#FirstPersonStories

Apply for support
A selection of #FirstPersonStories © European Endowment for Democracy
Back to #FirstPersonStories

Lilit Martirosyan

27 February 2020

Fighting for the rights of transgender people in Armenia

Lilit Martirosyan is a fearless activist who is determined to improve the lives of transgender people in Armenia.

In April 2019, Lilit Martirosyan became the first member of Armenia’s LGBT community to take to a parliamentary podium when she spoke out against discrimination against transgender people at a session of its Committee on Human Rights.

She described a community that has been, “tortured, raped, kidnapped, subjected to physical violence, burned immolated, knifed, subjected to murder attempts, killed, emigrated and robbed.” She stated that at least 283 crimes against transgender people were registered up until last year. A video of her speech was shared throughout the world and was widely shared in international media.

Martirosyan’s speech sparked a violent backlash and protests and there were calls for Martirosyan, her family and colleagues to be tortured and killed and for the Right Side Human Rights Defender NGO that she leads to be closed. Personal information, including her home address, was published, forcing her to move house and to temporarily leave the country. This is not the first time Martirosyan, Armenia’s first registered transgender woman, has received death threats.

While the 2018 Velvet Revolution has brought about a more democratic environment in Armenia with free elections and more freedom of speech, conservativism is also on the rise both within government rhetoric and within society as a whole. Human rights defenders, members of minorities and journalists all report an increase in hate speech, discrimination and other forms of attack and harassment.

Life for transgender people in Armenia is particularly challenging. Although homosexuality was decriminalised in 2003, discrimination against LGBT people in rife. There have been frequent anti-LGBT protests in front of the national assembly in the recent past and both parliamentarians and public officials have called for Martirosyan to be burned alive.

Speaking of the experience of transgender people in Armenia, Martirosyan says, “As a transgender community, we all constantly face hate crimes, hate speeches and discrimination. Armenia is a heteronormative society that cannot understand our gender identity. For me a transgender woman, when I openly speak about our problems, they want to kill me and to hurt me.”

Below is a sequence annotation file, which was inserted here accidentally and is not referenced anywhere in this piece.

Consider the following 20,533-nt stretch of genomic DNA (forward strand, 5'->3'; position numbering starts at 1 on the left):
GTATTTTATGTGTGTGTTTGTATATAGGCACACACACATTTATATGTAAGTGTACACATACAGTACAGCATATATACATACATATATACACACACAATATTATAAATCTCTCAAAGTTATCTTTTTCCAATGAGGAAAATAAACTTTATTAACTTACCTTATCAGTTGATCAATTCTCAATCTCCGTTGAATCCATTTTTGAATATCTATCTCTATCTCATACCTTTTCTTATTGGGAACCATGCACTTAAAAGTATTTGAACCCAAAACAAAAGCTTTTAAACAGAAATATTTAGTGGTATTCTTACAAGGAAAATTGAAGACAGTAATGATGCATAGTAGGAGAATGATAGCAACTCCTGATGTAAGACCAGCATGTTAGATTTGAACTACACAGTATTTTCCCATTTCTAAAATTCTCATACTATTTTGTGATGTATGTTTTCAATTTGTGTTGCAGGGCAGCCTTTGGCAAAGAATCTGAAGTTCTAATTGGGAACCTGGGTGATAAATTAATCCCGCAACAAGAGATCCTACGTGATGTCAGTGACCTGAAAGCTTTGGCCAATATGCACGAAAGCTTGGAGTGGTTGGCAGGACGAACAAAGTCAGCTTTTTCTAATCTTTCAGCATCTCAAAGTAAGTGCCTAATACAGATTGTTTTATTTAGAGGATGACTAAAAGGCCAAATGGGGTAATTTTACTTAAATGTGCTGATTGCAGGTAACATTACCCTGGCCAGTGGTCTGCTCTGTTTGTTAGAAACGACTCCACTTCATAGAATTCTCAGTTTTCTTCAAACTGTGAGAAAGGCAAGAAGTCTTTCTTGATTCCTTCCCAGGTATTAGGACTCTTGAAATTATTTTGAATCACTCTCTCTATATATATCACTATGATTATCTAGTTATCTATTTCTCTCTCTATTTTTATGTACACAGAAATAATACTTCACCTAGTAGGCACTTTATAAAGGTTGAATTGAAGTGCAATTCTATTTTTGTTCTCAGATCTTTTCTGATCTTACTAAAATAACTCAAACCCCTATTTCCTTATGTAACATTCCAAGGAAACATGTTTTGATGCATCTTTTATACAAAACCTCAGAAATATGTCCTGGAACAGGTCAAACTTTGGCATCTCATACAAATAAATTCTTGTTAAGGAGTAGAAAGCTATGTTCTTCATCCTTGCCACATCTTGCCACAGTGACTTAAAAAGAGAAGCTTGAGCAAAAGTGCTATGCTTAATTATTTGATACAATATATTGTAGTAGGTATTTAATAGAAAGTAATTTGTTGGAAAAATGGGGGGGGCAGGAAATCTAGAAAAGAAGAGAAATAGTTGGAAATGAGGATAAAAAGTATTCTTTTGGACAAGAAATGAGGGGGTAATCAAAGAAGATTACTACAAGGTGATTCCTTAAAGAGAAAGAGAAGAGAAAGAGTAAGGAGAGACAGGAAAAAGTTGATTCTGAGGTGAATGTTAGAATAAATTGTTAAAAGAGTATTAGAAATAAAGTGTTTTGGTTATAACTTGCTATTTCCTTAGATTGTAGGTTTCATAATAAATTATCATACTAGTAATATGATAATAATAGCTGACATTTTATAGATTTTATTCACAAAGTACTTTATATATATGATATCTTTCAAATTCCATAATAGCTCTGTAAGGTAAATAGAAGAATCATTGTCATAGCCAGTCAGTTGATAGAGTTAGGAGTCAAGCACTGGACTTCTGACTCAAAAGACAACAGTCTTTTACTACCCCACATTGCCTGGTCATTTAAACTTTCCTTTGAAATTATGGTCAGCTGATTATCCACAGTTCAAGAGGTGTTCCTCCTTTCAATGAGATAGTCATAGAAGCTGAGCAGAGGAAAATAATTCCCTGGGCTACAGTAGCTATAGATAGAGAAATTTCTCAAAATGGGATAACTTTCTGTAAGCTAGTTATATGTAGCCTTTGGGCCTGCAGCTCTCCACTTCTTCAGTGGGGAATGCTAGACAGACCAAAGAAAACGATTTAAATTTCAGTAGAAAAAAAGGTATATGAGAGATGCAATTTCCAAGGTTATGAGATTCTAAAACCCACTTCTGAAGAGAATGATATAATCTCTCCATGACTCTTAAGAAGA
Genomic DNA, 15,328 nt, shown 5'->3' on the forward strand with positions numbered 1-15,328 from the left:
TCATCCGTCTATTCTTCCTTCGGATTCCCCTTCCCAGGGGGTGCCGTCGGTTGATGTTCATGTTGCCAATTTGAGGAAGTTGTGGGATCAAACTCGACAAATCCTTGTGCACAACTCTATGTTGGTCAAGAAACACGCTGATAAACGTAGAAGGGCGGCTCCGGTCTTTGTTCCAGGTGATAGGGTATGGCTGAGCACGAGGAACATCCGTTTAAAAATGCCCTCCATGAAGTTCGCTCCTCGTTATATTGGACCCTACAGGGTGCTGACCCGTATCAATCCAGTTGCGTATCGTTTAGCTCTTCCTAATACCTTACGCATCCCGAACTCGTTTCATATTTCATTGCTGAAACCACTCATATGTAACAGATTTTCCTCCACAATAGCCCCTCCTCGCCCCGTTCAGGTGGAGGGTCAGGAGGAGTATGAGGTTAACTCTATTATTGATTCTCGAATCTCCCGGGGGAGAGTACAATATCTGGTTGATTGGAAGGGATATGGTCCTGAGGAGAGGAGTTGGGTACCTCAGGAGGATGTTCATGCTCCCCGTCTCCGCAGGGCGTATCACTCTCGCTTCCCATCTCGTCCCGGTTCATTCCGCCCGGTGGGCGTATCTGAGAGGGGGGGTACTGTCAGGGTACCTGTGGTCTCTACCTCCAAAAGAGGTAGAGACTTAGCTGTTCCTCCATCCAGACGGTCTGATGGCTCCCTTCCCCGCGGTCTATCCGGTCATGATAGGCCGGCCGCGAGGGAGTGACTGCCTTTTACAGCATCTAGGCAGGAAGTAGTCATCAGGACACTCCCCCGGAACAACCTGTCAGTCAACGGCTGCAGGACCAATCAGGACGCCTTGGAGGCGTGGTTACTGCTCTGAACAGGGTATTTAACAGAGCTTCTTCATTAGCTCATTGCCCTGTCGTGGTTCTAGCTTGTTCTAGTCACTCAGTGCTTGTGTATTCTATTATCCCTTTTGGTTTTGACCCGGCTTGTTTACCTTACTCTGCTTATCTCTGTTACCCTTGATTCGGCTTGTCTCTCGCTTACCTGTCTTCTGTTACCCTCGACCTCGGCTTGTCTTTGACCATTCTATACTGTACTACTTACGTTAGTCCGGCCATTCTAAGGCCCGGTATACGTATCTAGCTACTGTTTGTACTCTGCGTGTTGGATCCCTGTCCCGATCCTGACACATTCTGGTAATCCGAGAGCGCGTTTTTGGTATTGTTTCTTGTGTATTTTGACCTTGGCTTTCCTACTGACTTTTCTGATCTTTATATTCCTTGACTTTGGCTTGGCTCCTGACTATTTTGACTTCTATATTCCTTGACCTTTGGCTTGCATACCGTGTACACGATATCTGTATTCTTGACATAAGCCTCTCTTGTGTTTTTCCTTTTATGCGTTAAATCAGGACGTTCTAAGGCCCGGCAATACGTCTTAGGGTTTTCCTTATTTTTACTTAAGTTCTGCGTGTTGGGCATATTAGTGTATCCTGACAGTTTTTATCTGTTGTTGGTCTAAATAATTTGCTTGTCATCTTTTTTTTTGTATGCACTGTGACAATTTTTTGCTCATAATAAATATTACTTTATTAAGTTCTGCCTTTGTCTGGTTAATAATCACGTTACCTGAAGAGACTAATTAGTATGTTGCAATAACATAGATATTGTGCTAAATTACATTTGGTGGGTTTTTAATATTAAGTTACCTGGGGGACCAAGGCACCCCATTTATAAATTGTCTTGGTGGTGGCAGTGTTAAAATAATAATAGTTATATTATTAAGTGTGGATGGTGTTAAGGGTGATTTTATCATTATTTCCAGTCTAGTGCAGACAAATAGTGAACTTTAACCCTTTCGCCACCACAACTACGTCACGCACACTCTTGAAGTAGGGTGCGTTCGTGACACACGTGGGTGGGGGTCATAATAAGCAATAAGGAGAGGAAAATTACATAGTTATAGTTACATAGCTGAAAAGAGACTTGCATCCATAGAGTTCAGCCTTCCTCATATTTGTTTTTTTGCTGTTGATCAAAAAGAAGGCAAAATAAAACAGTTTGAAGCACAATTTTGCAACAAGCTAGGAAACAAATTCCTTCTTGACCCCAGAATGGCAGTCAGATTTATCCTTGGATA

EED support has enabled Right Side Human Rights Defender to develop into a strong community hub that protects and speaks on behalf of marginalised voices in Armenia as nationalist and xenophobic rhetoric gain momentum. The NGO works to raise awareness on transgender issues, campaigning on social media and working with local journalists as well as equipping activists with the skills they need to defend their rights.

Martirosyan and her colleagues can already speak of some achievements, “Thanks to our passport name protest, it is now easy for transgender people to change their names on passports. This was previously impossible.” Indeed, Martirosyan was the first Armenian to obtain a passport under her new name in 2015.

Last December, Martirosyan and her colleague Ashot Gevorgyan travelled to Geneva on behalf of Right Side to present recommendations for Armenia on LGBT rights to the UN member states and to lobby at the UN Human Rights Council (HRC) during the 3rd Cycle of the Universal Periodic Review (UPR) pre-session. During the session, she emphasised that importance of implementing previous UPR recommendations in Armenia and for the rights of LGBT people to be protected from discrimination and hatred.

During her speech, she called for the development of legislation to prohibit discrimination based on sexual orientation and gender in education, employment healthcare and housing; the adoption of a law to criminalise hate speech and hate incitement towards LGBT people; the removal of transsexuality from the list of diseases according to the 11th revised version of the WHO international classification of diseases; and the elimination of the legislative requirements requirement mandatory sex change for legal gender recognitation and gender marker change in documents.

Martirosyan is determined to keep fighting for the rights of transgender people in Armenia despite ongoing threats to her person. She is determined as she puts it to, “stay in Armenia and continue my work as it is vital for the transgender community.”

 

Stay in touch

Sign up for all the latest news, stories and events straight to your inbox.